When it comes to sustainability, a lot of organizations talk a good game, but the greatest challenge likely exists in the follow through. Members of the RIT community, I’ve observed, continue to rise to the challenge.
Nearly two years have passed since RIT President Bill Destler signed the American College & University Presidents’ Climate Commitment. At most recent count, 675 institutions of higher learning throughout the U.S. have signed the commitment, which provides support and a framework for America’s colleges and universities to go climate neutral. Particular emphasis is placed on neutralizing greenhouse gas emissions while accelerating research and educational programs.
Our students carry out the ideals of the Presidents’ Climate Commitment as well as any other group on campus. Last week, members of RIT’s Student Environmental Action League, or SEAL, hosted the Student Environmental Summit.
According to Stephen Kean, co-president of SEAL, the Student Environmental Summit was designed as a vehicle (not a petroleum-powered vehicle, mind you) to heighten our awareness of issues related to sustainability and their impact on our environment.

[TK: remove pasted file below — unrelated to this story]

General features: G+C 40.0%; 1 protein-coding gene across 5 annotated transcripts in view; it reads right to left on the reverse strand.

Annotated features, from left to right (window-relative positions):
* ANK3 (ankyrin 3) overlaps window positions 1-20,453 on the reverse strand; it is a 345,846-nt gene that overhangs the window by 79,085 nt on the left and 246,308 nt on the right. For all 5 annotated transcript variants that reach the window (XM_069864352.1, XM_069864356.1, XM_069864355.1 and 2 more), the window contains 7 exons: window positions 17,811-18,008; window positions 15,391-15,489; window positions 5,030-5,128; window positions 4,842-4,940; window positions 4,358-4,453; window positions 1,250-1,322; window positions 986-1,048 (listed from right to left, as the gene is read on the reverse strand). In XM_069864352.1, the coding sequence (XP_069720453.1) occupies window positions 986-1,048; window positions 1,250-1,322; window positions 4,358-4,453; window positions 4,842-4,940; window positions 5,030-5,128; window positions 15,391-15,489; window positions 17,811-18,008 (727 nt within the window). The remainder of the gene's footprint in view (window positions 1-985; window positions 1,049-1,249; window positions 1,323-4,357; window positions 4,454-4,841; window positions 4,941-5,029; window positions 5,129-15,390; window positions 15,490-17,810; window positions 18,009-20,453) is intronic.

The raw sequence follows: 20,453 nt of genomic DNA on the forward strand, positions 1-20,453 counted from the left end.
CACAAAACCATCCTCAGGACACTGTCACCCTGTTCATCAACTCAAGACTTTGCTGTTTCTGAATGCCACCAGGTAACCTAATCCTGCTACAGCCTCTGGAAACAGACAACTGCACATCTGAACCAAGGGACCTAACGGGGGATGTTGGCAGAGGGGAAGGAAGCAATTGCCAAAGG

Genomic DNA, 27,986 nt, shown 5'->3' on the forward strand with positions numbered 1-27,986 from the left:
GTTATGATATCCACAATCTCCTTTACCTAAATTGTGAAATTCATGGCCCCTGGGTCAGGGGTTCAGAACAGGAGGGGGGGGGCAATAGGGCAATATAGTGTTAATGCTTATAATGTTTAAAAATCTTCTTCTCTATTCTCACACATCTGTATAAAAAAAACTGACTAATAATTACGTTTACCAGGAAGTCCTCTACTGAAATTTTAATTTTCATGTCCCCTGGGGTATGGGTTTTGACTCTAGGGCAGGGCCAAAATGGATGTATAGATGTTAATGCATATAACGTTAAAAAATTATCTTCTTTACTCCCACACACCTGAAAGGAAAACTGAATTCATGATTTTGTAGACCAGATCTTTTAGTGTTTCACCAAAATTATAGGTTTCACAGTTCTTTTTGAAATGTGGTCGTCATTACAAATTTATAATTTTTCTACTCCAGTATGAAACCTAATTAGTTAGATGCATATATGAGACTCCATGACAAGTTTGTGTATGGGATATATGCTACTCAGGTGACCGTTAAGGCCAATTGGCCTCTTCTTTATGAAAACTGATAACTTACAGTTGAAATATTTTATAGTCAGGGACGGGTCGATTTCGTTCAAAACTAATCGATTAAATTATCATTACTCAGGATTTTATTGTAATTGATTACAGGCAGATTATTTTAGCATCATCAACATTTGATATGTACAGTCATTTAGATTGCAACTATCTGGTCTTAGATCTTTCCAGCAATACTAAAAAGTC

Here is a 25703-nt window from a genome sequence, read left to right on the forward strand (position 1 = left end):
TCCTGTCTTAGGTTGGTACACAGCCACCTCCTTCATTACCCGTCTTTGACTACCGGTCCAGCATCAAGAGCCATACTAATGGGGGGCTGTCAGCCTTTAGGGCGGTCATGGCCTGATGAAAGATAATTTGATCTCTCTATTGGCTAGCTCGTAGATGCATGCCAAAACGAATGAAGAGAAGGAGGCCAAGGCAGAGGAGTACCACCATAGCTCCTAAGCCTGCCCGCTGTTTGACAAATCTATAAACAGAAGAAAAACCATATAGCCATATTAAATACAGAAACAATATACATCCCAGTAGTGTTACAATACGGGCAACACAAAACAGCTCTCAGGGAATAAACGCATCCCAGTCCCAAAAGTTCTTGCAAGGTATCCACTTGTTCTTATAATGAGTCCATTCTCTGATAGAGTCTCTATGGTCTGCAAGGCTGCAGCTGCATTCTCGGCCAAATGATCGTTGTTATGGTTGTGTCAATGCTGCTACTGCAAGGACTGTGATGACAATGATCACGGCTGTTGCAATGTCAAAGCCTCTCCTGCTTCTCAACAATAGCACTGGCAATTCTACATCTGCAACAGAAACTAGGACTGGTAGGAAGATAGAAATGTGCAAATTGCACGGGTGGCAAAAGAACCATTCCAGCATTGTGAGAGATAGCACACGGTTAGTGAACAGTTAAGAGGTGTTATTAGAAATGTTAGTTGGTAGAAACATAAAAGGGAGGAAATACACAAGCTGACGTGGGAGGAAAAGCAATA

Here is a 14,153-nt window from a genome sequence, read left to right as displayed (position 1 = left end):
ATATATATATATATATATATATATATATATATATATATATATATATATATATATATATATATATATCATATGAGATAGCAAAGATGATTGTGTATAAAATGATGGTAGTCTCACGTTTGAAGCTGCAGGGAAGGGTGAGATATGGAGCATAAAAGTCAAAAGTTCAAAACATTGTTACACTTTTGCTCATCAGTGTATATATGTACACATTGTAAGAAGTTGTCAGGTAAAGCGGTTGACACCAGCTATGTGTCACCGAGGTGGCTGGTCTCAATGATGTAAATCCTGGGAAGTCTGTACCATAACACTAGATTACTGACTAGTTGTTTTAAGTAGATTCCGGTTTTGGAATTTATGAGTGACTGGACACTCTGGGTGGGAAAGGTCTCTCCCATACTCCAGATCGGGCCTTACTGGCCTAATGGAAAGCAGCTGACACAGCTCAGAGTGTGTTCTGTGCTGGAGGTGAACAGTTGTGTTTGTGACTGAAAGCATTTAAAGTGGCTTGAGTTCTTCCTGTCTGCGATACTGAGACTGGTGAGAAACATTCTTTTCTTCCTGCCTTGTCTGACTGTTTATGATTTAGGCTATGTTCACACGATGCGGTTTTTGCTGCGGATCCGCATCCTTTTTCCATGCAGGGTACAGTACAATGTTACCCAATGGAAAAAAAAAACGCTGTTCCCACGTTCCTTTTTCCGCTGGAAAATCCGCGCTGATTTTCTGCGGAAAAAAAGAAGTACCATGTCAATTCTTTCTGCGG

“Another important aspect is to help show the extent of the environmental community at RIT and throughout the greater Rochester area,” Kean explains. “We hope that by having so many local speakers that people will see how easy it is to become involved and become active members of the environmental community right around them.”
Alumnus John Vavalo ’05 (environmental management and technology), executive vice president of Northern Biodiesel, provided the keynote address and discussed the business of energy. Vavalo shared insights on how biodiesel, and other forms of alternative energy, provide great promise in powering our future while lessening our reliance on fossil fuels. In addition, more than a dozen of other speakers, many from right here on campus, presented on a range of other issues that include recycling, pollution prevention and ‘greener’ dining services.
“We hope that everyone who took part gained a broader view of sustainability and the environment as well as the knowledge that they can make a difference,” adds Kean.
And it’s RIT students who are ensuring that’s possible. For more information, visit the Student Environmental Action League website.